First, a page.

As word raced through the courthouse in Norwalk, Conn., that a verdict had been reached, Dorthy Moxley felt herself clench with nervous tension. For 15 minutes she sat in her customary front-row seat, gripping the arm of her son John, waiting for the jury to come in. “My heart was hardly beating,” says Dorthy, 70. “I may have said a prayer.” Then came the stunning verdict: guilty. Recalls Dorthy: “I was thinking, ‘I can’t believe it. I just don’t believe it.’ ”
Nor could a great many other people. Twenty-seven years after Dorthy’s 15-year-old daughter, Martha Moxley, was found bludgeoned to death outside her home in Greenwich, Conn., their former neighbor Michael Skakel had been convicted of the crime, despite the lack of any eyewitnesses or direct physical a evidence linking him to the murder. What Kennedy cousin Skakel, now 41, ultimately did have going against him was the skill of prosecutor Jonathan Benedict, 55, whose closing statement to the jury was quickly hailed as a masterpiece. “This was the rare case in my experience that was won during summations,” I says Jeffrey Toobin, a former prosecutor, who did legal commentary on the trial for CNN. “That was the best I ever heard from a prosecutor.”
Though Skakel never took the stand during the trial, Benedict used his words, as uttered in conversations and interviews over the years, against him to devastating effect. The prosecutor, who has been trying cases for the state for more than 25 years, showed how Skakel’s account of the night of the murder, Oct. 30, 1975, had changed dramatically—starting with his insistence that he had barely seen Martha to his bizarre admission in 1992 that he had climbed a tree near her room and masturbated. As Benedict told it, that tale was clearly intended to cover Skakel in the event that any of his DNA was found near the murder scene. (In fact, though, no such evidence was recovered.) The prosecutor also zeroed in on Skakel’s comments to other students at the Elan School in Maine, especially his boast to one youth that “I’m going to get away with murder. I’m a Kennedy.”
But Benedict’s greatest coup was using a lengthy interview Skakel gave in 1997 to author Richard Hoffman for a proposed book on his life. At times breaking down the tape transcript almost sentence by sentence and displaying the highlighted sections in court with pictures of Martha, including those from the crime scene, he effectively tied the defendant to the victim. At one point Skakel had told Hoffman that the morning after the murder, but before Martha’s body had been found, he had felt “panic” at greeting Dorthy Moxley at his house. “Is that the Freudian slip of all ages?” Benedict asked the jury. “How could the sight of Dorthy Moxley possibly produce a feeling of panic in an innocent person, in a person who had gone to sleep knowing nothing of Martha Moxley’s murder?” Even for a seasoned observer like Toobin, the summation was a revelation. “Benedict pointed out things in the evidence that I certainly missed,” he says. “It was breathtaking.”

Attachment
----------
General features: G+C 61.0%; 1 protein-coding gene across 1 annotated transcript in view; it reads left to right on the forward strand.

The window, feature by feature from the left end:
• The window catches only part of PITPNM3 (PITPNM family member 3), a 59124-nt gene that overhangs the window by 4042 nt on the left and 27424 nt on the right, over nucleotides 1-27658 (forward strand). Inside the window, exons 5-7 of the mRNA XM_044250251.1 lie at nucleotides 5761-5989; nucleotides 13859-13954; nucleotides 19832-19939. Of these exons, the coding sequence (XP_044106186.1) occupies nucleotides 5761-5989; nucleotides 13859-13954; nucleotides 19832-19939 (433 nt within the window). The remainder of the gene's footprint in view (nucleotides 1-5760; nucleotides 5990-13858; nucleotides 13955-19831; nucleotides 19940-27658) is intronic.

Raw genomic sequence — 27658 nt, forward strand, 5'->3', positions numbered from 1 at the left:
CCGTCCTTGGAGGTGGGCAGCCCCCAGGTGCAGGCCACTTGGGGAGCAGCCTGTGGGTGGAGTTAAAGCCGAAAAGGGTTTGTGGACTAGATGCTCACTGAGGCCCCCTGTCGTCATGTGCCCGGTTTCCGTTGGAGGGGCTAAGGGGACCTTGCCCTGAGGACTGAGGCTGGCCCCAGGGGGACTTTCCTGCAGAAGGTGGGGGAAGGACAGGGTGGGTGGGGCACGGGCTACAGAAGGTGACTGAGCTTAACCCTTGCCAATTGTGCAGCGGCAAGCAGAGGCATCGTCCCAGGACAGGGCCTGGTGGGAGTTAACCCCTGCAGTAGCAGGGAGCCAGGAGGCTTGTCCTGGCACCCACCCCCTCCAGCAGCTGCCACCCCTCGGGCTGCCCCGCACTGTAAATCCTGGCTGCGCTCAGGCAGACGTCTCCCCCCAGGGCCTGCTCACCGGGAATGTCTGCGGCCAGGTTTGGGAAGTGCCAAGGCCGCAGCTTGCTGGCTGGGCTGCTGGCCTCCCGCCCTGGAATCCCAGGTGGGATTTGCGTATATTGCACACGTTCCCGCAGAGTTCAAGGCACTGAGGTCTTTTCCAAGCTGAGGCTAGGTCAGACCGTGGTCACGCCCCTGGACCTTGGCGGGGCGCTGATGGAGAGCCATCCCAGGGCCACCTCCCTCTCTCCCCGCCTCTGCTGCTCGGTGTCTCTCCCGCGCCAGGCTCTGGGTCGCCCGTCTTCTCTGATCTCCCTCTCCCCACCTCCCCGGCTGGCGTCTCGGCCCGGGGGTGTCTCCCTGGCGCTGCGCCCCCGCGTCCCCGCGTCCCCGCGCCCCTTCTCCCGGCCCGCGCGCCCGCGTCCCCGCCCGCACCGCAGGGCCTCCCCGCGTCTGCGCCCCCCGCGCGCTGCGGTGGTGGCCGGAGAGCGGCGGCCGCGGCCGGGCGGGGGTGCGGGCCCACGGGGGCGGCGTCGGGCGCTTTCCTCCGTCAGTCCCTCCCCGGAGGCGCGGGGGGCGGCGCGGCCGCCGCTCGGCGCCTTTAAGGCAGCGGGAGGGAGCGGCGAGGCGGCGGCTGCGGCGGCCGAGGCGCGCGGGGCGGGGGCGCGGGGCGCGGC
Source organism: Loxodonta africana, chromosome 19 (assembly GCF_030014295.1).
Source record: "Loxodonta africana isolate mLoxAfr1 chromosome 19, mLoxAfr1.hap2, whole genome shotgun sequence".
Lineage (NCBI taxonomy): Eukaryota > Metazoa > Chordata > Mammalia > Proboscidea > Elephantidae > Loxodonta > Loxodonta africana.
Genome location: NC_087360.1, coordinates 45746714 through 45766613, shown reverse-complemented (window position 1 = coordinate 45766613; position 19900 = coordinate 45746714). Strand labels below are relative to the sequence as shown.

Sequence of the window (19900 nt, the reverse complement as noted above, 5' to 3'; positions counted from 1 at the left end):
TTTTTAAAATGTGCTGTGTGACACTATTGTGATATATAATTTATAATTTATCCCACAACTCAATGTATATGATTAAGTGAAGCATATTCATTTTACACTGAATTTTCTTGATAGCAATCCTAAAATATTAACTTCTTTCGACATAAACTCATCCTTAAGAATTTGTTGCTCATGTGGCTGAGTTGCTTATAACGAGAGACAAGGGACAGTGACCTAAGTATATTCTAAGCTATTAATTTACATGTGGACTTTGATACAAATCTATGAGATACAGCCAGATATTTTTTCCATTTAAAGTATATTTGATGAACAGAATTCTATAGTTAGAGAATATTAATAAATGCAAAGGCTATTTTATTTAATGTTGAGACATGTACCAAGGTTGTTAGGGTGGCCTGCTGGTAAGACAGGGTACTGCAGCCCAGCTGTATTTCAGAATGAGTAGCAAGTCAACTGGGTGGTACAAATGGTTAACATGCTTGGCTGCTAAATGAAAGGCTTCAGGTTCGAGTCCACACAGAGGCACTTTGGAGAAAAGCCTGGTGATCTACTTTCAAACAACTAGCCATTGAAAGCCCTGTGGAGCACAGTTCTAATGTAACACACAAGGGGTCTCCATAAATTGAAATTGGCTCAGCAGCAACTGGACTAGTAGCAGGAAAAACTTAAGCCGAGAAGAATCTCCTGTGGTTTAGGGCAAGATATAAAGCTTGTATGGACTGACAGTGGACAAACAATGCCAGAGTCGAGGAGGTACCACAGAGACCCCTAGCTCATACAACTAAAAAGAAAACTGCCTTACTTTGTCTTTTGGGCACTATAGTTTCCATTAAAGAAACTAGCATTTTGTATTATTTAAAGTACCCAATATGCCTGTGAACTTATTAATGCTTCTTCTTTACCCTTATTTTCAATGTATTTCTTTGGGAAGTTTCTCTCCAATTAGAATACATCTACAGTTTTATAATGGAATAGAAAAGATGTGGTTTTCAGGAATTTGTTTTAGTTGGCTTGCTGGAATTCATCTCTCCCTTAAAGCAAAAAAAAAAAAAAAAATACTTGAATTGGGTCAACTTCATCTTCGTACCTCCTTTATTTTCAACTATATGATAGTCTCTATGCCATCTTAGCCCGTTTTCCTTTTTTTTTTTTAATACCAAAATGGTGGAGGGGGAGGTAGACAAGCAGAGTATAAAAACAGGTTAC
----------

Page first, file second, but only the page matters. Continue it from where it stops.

Benedict’s performance had the desired effect on the jury of six men and six women. On the first day of deliberations, nine of the jurors were already prepared to vote guilty, with only three undecided. Over the next three days they calmly went through the evidence, until the last of the holdouts, including jury foreman Kevin Cambra, 38, a business executive, embraced Benedict’s version. “His summary connected all the dots,” says Cambra. “I feel very confident that we made the right decision.” To be sure, Skakel’s family and defense team, led by attorney Mickey Sherman, felt otherwise. Michael’s brother David, 38, called the verdict a “witch hunt,” and Sherman vowed to mount a vigorous appeal. Family members say that Skakel is particularly distraught that he will be separated from his 3-year-old son, George, who will now be raised solely by ex-wife Margot, the boy’s mother.
When he is sentenced on July 19, Michael Skakel could get anywhere from 10 years to life. Martha’s brother John, 43, believes that a fair sentence should be at least 27 years, the time it took the case to come to a resolution. Whatever the punishment, Dorthy believes that at last justice will have been done, that someone will have been held accountable for the murder of her daughter. Not that it gives her any pleasure. “It’s not a happy occasion,” she says. “I know the right thing was done, but it is so sad. The whole thing is so sad.”
Diane Herbst and Fannie Weinstein in Norwalk